Our ninth annual ReVIEWING Black Mountain College international conference, in partnership with UNC Asheville, gathers artists and scholars who explore the history and legacy of Black Mountain College. This Year’s Conference Introduces two new programs: The BMCM+AC...read more
We’re excited to share that we’ve been awarded a $25,000 Art Works grant from the National Endowment for the Arts and $60,000 from the Mr. and Mrs. Raymond J. Horowitz Foundation for the Arts to mount Between Form and Content: Perspectives on Jacob Lawrence and Black Mountain College.read more
Lend us your ears for the debut episode of Black Mountain College Radio, our new podcast dedicated to all things Black Mountain College and Black Mountain College Museum + Arts Center! In this podcast, hear: An interview with Julie J. Thomson, curator of our recently...read more
We have amazing interns here at BMCM+AC. Case in point, Carmelo Pampillonio: Late last year, he formed his own reading group to delve deeper into BMC’s history and legacy + art theory and art education in general. Using our two extensive public libraries, as well as...read more
This past December, I was honored to be part of a four person team that organized a week long conference dedicated to the history and legacy of Max Dehn. Max Dehn was a faculty member at BMC, from 1945-1952. This conference included 16 mathematicians and historians of science and the arts. The participants plan to produce a book about the life and legacy of Max Dehn. The book is intended for a broad audience of readers with interests in the history of mathematics and the arts.read more
“It is not sufficient in an art of pure composition to appeal to sensation: the work of art must evoke a response at a deeper level, the level we now call unconscious; and ‘the vibrations of the spirit’ that then take place are either personal, in that they effect some kind of mental integration, or perhaps supra-personal in that they assume the archetypal patterns into which mankind projects an explanation of its destiny.” Herbert Read, A Concise History of Modern Painting (p. 249)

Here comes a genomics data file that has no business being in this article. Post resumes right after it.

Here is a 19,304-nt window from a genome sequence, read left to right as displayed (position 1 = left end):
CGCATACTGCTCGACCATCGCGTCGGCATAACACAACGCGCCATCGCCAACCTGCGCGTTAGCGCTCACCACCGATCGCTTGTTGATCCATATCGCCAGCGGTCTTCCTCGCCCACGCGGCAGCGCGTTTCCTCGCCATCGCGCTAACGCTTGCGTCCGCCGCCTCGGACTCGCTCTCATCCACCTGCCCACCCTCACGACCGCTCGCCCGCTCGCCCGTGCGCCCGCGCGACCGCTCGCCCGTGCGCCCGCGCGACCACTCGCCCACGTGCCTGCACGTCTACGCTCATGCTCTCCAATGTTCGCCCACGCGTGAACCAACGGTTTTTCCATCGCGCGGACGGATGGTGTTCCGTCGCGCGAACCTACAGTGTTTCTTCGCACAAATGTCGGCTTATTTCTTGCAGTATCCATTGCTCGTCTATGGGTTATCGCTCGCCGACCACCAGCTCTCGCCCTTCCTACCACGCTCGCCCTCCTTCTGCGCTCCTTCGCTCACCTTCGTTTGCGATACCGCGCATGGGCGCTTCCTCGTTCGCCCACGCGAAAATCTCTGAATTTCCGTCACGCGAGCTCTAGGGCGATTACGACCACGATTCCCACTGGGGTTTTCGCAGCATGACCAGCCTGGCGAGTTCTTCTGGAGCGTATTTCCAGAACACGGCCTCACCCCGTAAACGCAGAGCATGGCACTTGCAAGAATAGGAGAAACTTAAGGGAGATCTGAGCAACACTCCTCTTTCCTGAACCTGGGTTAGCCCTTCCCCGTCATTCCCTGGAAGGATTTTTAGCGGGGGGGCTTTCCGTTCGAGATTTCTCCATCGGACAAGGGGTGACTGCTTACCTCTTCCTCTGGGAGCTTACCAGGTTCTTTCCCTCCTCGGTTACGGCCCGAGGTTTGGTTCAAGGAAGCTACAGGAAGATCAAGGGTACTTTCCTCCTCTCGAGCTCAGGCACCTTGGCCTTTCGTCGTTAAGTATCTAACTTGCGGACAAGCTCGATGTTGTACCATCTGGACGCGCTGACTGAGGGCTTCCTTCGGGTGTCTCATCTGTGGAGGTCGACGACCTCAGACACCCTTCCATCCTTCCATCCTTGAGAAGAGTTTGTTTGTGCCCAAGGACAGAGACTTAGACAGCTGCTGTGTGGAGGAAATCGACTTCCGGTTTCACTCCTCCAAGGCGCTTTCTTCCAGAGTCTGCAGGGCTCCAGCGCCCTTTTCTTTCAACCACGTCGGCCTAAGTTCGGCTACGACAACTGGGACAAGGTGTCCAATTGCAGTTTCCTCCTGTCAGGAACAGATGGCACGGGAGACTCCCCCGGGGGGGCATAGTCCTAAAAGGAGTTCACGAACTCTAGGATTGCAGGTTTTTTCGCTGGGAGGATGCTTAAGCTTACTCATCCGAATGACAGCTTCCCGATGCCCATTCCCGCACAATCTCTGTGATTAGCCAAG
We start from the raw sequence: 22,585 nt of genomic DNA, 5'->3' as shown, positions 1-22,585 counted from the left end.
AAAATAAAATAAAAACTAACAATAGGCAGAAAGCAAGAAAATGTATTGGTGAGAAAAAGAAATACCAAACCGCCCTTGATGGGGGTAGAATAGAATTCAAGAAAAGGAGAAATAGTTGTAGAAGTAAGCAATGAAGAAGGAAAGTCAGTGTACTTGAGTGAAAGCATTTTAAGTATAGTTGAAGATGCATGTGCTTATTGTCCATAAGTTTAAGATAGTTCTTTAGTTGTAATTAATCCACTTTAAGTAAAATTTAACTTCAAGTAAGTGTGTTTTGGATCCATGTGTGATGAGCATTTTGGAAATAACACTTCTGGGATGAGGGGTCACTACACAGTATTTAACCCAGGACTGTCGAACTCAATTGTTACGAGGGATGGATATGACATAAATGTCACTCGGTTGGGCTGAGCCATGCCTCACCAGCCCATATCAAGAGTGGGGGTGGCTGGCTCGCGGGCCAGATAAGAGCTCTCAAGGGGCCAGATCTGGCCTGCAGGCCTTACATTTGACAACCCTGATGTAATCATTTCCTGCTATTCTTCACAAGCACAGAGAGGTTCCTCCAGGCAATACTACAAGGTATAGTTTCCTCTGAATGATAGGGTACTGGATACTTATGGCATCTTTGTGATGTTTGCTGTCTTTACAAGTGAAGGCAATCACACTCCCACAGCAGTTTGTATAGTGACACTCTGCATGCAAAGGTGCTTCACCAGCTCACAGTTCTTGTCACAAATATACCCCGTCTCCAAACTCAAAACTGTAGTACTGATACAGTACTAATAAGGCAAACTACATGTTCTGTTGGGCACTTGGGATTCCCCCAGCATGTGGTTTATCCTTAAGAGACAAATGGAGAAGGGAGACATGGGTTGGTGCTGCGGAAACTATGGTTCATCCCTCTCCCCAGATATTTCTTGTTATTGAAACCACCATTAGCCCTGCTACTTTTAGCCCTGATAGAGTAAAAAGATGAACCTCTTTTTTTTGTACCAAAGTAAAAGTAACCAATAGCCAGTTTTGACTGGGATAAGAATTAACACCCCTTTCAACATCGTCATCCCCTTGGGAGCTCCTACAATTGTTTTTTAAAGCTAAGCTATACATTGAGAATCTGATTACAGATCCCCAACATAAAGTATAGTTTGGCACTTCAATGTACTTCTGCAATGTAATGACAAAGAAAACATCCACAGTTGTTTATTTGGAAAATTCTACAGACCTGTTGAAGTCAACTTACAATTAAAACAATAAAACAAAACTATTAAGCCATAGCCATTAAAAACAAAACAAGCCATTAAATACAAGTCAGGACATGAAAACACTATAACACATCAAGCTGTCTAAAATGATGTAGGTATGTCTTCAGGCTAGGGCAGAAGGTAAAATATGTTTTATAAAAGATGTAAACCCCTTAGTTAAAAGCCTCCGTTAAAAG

My favorite old-school art historian Herbert Read could have written this about any one of the canvases on display in the exhibition Zola Marcus – Kinetic Origins, however, this passage is from his discussion of the German Expressionist movement and the writings of Vasily Kandinsky. It is one of many indicators of the connections that can be made between the works of Zola Marcus and a vast number of 20th century art theories and movements. It hints at how beautiful, stunning, and rich the material is that we get to explore when we delve into Marcus’s oeuvre. And it alludes to the quest on which we all embark – artists and viewers alike – about finding our destiny in our experience of the world.
Though with this introduction, I’m getting ahead of myself. To begin this journey, we have to take two steps back. The first step back is the one that establishes a connection between the artist and myself. When I originally received the invitation to moderate a panel on Zola Marcus, I was sure there had been a mix-up and they had contacted the wrong person. I had never heard of the artist (and only later found out that I’m not alone in this) and although my art historic training had been rooted in an environment strongly impacted by all things Abstract Expressionism, the movement itself had not become the focus of my scholarship.read more